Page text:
Our “hike” is up and down Troutman Farm Road.  Despite the “No Outlet” nature of the street, neighbors tend to whiz by, keeping walkers on their toes.  There’s also a state park, Lake Norman State Park, with a trail system along the lakeshore, but we assume it is too muddy right now.

The Troutman homestead is located just off Old Mountain Road, which runs along a ridgeline through farmland from Troutman to Hiddenite (Iredell to Alexander Counties, if you prefer).  Hiddenite is a rich source of gemstones, including emeralds.

Hiddenite sits at the edge of the Brushy Mountains.  The Brushies are not particularly tall, but they are significant:  They mark the true beginning of the Blue Ridge, which has retreated significantly over the ages (op cit).

The Brushies have a lot of exposed rock faces between Hiddenite and Wilkesboro, but alas no public lands or hiking trails (to my knowledge).  They are a good source for apples.


Kennesaw Mountain

November 1

New states:  Mississippi; Alabama; Georgia


Turns out the road home goes through home for both Rebecca and me.

We decided to drive to visit my father who lives at the foot of Kennesaw Mountain, a Civil War Battlefield Park in Marietta, Georgia.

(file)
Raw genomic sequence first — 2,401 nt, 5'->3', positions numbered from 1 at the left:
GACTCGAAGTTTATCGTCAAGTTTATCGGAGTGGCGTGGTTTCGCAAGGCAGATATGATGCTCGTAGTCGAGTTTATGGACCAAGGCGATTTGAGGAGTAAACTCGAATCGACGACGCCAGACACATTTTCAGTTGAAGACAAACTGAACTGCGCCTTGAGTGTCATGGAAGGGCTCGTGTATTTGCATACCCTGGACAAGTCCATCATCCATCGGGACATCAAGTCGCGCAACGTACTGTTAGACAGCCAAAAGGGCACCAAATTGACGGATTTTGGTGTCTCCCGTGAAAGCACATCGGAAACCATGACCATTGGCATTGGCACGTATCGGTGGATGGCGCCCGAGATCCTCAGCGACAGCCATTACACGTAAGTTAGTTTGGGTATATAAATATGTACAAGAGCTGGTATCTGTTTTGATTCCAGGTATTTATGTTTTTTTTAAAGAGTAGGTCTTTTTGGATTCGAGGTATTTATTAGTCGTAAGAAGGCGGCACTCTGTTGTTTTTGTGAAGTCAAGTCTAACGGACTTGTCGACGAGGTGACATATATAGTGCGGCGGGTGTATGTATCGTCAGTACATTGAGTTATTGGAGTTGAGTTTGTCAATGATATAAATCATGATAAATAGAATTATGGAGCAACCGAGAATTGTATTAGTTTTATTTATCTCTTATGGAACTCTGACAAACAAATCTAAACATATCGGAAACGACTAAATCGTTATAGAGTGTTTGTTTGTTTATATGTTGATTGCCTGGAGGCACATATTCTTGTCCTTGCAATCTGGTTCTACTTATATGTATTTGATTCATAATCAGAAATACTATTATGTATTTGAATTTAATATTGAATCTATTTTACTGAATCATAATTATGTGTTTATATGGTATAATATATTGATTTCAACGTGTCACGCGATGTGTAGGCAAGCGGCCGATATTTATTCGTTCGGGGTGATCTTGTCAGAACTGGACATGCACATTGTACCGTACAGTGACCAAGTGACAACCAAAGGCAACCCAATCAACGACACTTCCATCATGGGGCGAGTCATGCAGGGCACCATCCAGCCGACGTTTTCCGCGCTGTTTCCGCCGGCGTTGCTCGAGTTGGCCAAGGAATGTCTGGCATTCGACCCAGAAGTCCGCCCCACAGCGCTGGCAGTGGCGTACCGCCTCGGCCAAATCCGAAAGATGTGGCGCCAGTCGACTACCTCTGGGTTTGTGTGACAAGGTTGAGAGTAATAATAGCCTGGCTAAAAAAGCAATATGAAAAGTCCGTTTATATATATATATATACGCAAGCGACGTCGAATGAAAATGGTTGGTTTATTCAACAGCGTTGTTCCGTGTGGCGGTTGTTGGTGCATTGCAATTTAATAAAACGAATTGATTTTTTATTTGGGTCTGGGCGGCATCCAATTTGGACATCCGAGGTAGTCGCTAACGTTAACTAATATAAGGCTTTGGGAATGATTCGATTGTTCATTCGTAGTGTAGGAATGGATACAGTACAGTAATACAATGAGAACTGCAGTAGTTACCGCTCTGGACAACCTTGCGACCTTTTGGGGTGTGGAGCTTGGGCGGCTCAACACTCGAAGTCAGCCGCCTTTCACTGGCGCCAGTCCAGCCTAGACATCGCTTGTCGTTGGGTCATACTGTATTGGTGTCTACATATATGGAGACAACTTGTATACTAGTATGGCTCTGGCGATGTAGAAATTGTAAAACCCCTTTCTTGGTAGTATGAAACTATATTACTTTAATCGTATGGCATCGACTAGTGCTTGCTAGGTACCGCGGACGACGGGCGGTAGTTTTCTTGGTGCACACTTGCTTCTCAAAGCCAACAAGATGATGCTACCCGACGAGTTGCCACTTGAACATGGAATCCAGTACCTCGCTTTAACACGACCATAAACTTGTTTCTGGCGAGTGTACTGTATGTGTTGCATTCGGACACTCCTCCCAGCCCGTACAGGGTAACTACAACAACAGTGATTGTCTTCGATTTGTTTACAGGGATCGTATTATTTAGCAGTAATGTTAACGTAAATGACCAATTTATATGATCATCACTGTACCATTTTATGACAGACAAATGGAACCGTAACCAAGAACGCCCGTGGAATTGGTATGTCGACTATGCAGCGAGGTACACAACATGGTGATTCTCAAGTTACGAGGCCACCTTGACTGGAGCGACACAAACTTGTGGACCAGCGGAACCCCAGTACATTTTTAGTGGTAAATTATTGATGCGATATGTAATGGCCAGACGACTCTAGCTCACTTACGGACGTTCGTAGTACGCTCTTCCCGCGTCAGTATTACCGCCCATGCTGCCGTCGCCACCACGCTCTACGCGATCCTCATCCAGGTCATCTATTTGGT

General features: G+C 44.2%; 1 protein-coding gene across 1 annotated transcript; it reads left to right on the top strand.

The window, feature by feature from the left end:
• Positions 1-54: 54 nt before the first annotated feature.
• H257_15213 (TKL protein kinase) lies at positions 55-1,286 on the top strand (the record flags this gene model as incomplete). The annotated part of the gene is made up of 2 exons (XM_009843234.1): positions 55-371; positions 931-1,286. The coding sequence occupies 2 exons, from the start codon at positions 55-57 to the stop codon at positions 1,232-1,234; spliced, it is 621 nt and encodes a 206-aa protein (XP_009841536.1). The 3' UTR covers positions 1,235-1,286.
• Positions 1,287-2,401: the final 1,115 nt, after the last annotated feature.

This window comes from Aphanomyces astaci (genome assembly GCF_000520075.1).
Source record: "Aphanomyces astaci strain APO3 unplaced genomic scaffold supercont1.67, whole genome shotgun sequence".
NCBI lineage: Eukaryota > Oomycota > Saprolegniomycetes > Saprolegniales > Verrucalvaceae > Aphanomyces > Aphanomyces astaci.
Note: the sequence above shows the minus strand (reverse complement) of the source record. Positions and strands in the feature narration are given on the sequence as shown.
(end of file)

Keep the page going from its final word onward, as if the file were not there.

ackyard view of one ofmthe new neighboring mansions.

ackyard view of one ofmthe new neighboring mansions.

Our route took us through Birmingham, Alabama, which is tucked into the lowest reaches of the Appalachian Mountains.  You might be surprised at how mountainous that region is.  The interstate highway just cuts through it, but one can imagine the backroads through the hills could be as steep and winding as those in the Ozarks.

We crossed the border into Georgia in time for our dashboard clock to be correct – for two days.  We’d left it on Eastern time through four time zones, but today it’s off by an hour anyway:  Today is the longest day of the year.

Growing up I did not spend a lot of time on Kennesaw Mountain, but we’ve made up for it since I’ve moved away.  We hike to Cheatham Hill or up the mountain more than once on every trip to town.